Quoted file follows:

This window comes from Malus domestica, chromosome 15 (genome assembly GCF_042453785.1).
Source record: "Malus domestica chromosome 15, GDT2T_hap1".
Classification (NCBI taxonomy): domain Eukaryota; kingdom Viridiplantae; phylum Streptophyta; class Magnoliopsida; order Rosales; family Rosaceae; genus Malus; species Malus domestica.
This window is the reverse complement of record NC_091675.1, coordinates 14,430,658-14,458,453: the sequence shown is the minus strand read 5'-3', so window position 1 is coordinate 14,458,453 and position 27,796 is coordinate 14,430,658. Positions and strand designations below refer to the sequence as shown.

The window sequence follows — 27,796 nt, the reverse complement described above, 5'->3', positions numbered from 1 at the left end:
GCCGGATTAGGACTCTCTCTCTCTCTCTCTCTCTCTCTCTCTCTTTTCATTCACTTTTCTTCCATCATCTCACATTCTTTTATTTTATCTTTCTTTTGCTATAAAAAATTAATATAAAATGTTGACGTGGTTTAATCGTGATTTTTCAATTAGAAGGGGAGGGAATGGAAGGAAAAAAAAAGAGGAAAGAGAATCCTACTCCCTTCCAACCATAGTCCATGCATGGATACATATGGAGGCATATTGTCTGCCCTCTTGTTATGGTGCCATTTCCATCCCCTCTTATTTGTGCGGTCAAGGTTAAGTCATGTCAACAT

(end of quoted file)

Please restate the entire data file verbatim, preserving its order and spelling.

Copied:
This window comes from Malus domestica, chromosome 15 (genome assembly GCF_042453785.1).
Source record: "Malus domestica chromosome 15, GDT2T_hap1".
Classification (NCBI taxonomy): domain Eukaryota; kingdom Viridiplantae; phylum Streptophyta; class Magnoliopsida; order Rosales; family Rosaceae; genus Malus; species Malus domestica.
This window is the reverse complement of record NC_091675.1, coordinates 14,430,658-14,458,453: the sequence shown is the minus strand read 5'-3', so window position 1 is coordinate 14,458,453 and position 27,796 is coordinate 14,430,658. Positions and strand designations below refer to the sequence as shown.

The window sequence follows — 27,796 nt, the reverse complement described above, 5'->3', positions numbered from 1 at the left end:
GCCGGATTAGGACTCTCTCTCTCTCTCTCTCTCTCTCTCTCTCTTTTCATTCACTTTTCTTCCATCATCTCACATTCTTTTATTTTATCTTTCTTTTGCTATAAAAAATTAATATAAAATGTTGACGTGGTTTAATCGTGATTTTTCAATTAGAAGGGGAGGGAATGGAAGGAAAAAAAAAGAGGAAAGAGAATCCTACTCCCTTCCAACCATAGTCCATGCATGGATACATATGGAGGCATATTGTCTGCCCTCTTGTTATGGTGCCATTTCCATCCCCTCTTATTTGTGCGGTCAAGGTTAAGTCATGTCAACAT